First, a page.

Electric hot water heaters are relatively simple devices that normally give years of trouble-free service. The most common problems occur with the heating elements. A hot water heating element works by resisting the electrical current flowing through it, which causes the element to get hot. That heat is then transferred to the water. Corrosion can build up on the elements and reduce the efficiency of the heat transfer process. The elements can also burn out or short. If electricity can't flow through the element, it can't heat water. You can test the heating elements with a multimeter while they are still installed in the tank.
Things You'll Need
Turn off the power to the water heater.
Remove the screws on the heating element access panel and open the panel. Check the power leads with a multimeter to make sure all power to the unit has been disconnected.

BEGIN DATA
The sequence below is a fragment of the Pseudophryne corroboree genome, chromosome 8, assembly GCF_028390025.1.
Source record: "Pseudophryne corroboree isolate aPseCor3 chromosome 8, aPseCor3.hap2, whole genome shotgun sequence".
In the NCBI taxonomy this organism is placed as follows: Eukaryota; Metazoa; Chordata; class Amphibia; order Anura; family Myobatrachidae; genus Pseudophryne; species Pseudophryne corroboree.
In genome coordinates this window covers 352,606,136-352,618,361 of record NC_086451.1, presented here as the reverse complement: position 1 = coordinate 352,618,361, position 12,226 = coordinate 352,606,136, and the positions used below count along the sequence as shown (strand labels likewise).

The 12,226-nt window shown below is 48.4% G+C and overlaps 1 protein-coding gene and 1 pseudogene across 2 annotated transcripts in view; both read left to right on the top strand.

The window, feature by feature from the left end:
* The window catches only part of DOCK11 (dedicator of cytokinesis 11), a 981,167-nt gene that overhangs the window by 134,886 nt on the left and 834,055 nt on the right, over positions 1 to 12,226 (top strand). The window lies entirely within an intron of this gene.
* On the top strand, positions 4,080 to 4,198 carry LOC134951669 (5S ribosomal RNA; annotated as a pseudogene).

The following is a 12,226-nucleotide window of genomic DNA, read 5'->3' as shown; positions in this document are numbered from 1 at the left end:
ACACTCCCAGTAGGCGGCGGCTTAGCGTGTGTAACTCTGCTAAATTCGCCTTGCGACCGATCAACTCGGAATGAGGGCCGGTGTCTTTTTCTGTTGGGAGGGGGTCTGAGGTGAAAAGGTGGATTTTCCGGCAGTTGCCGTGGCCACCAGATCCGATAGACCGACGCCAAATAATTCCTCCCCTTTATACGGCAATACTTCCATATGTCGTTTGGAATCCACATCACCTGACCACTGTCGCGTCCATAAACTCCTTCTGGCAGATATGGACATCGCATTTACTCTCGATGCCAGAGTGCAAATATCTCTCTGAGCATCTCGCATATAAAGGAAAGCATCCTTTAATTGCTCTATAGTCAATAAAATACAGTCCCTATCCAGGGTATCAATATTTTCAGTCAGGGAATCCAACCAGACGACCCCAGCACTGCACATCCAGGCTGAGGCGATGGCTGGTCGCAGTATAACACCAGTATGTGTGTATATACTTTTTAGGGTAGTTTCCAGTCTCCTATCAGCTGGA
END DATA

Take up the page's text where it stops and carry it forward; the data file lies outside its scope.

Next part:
Push aside the insulation. Locate the wires running to the heating element. Unscrew the wires from the heating element terminal connectors. Move the wires to the side so they no longer touch the connectors.
Set the multimeter to low range ohms. Check the meter by connecting the test probes together, which should result in a reading of zero or no resistance. Connect each of the test probes to a different terminal on the heating element and take a reading. If the meter reads very high or infinite resistance, the element has failed and will need to be replaced.
Test the second heating element of your water heater in the same manner if it is so equipped.
Tips & Warnings
- A heavily corroded element may test okay electrically, but have such poor heat transfer that it appears nonfunctional. Try removing the element and cleaning it carefully with sandpaper to see if its performance improves.
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